Representation without taxation? Spat with Frenchman’s Creek in middle


Frenchman’s Creek Beach & Country Club’s ampersand is causing headaches from West Palm Beach to Tallahassee.

The problem is that while the country club community with 606 homes worth from $500,000 to $5 million, nestled behind lush landscaping off Donald Ross Road, is in Palm Beach Gardens, its comparably luxurious beach club, valued by the county at $6 million, resides in Juno Beach.

That wasn’t a problem until 2012, when Juno Beach Town Council members were sitting around one day discussing tax revenue. One of them asked why the beach club wasn’t at or near the top of the list of the town’s biggest taxpayers. In fact, it wasn’t on the list at all.

They looked at each other and agreed, “‘Wow, that’s a good question,’” Finance Director Matthew Pazanski recalled this past week.

Thus began 2 1/2 years of wrangling between the city, the town, the community and the state Legislature.

The answer to the councilman’s question, researched by Palm Beach County Property Appraiser Gary Nikolits, proved unsettling: Because the facility is legally considered a “common element” of the country club community, its taxable value is attached to the homes 3 miles away, which pay taxes to Palm Beach Gardens.

It’s the law, said Nikolits, whose office keeps tabs on property tax values for 630,000 parcels throughout the county, and who had been unaware of the conundrum.

Now that he knows about it, though, he doesn’t like it. Juno Beach provides police and other municipal services for the club but can make no legal claim to its tax payments.

“It’s absurd. I’ve never heard of such a thing,” Nikolits says.

The arrangement strikes him as unconstitutional but until the law changes, he says, he has no choice but to enforce it.

The city and town tried to work out the issue.

In March 2013, they signed an agreement. The idea was to figure out what the property was worth and have Palm Beach Gardens give the town a check for the appropriate amount. The city paid $5,441.72 the following month, and again the next year.

But along the way it got complicated. The Property Appraiser’s Office, looking at recent sales of comparable property, determined that the beach club was worth far more than previously estimated: $7.2 million, a 281 percent increase from its previous market value of just under $1.9 million.

On top of that, the city and Property Appraiser’s Office concluded it was “practically impossible,” in the words of city attorney R. Max Lohman, to figure out fairly how much should be added to the value of each Frenchman’s Creek home to absorb the taxable value of the beach club.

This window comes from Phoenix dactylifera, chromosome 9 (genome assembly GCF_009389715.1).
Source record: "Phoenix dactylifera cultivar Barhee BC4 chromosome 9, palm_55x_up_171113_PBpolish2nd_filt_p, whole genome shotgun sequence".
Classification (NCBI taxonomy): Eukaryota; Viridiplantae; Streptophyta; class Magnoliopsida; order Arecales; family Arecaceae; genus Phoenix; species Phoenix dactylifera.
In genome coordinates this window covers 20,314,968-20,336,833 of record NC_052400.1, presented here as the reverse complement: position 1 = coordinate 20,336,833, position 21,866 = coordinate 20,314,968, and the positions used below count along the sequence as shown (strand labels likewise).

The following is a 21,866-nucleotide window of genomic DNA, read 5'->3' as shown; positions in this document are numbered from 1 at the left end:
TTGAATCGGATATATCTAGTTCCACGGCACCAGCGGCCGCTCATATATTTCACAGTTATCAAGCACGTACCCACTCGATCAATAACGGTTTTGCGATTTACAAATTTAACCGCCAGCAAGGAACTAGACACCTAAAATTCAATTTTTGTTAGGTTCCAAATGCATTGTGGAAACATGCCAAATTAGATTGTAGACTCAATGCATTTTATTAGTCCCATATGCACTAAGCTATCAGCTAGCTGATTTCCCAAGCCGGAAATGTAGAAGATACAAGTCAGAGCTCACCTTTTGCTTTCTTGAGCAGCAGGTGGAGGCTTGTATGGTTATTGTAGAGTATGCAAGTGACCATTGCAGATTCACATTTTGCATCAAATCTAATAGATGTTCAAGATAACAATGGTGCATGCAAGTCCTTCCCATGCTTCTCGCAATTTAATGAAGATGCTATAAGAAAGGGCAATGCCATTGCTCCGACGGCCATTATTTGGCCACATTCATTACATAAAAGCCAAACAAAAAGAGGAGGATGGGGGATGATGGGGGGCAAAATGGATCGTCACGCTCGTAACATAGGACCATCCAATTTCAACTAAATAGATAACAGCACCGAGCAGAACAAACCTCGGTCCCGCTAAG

That meant there was no way to tell how much each homeowner should pay Palm Beach Gardens in property taxes — and how much tax money Palm Beach Gardens should pay to Juno Beach.

The municipalities turned to Tallahassee for help.

Two local lawmakers, Sen. Joe Abruzzo, D-Wellington, and Rep. Patrick Rooney, R-West Palm Beach,filed a bill this year that would allow the beach club to be taxed separately from the community, with those taxes going directly to the community. As a practical matter, the Frenchman’s Creek homeowners association would get a tax bill from Juno Beach and would pay it, presumably out of homeowners dues.

The bill went nowhere.

In the middle of all this is Frenchman’s Creek, which just wants things to stay the way they’ve been for more than a decade.

“Our community believes (the property appraiser’s) position is wrong and imposes a double tax on our residents as the beach club is intrinsic to the value of each home in Frenchman’s Creek,” Fred Stern, president of the community said in a statement emailed to The Palm Beach Post on Friday.

“Our community has an exceptionally good relationship with the Town of Juno Beach, volunteering both time and economic resources to the town and non-profit organizations in Juno Beach each year,” he said. “Frenchman’s Creek has committed to and has assured that Juno Beach and any other beach club service provider will be paid in full for services to our community’s beach club,” he said.

Meanwhile, a provision was attached to another bill in Tallahassee through Sen. Joe Negron (R-Palm City) that supports Frenchman’s Creek’s position.

That wording, inserted into a bill having to do with value adjustment boards, would keep the status quo. The beach club would be considered a “common element” of the subdivision and taxed as part of the subdivision — by Palm Beach Gardens. Each home would be considered worth a little more, because about $3,500 of the beach club’s value would be attached to it, by Nikolits’ estimate.

That bill has made more progress advancing through legislative committees but also is not a sure bet, because of a legislative stalemate about the budget.

Steven Mathison, the community’s longtime attorney, says there are a number of ways to resolve the problem and avoid double tax bills.

For one, the community has offered Juno Beach an annual services agreement, with a formula for calculating how much the community would pay for any services it uses. However, the only town service it uses to any extent is police, and the average annual number of calls to police, he says, is zero.

No one will go unpaid, the attorney says. “Our real commitment is to do the right thing.”

At this point just one thing is certain: that one city, one town, one property appraiser — and Frenchman’s Creek — are frustrated by a turn of events no one anticipated.

But the issue isn’t going away, Nikolits says.

“If these bills fail I’ll just keep doing it the way I’ve been doing it,” he sighs. “But it will be back next year.”



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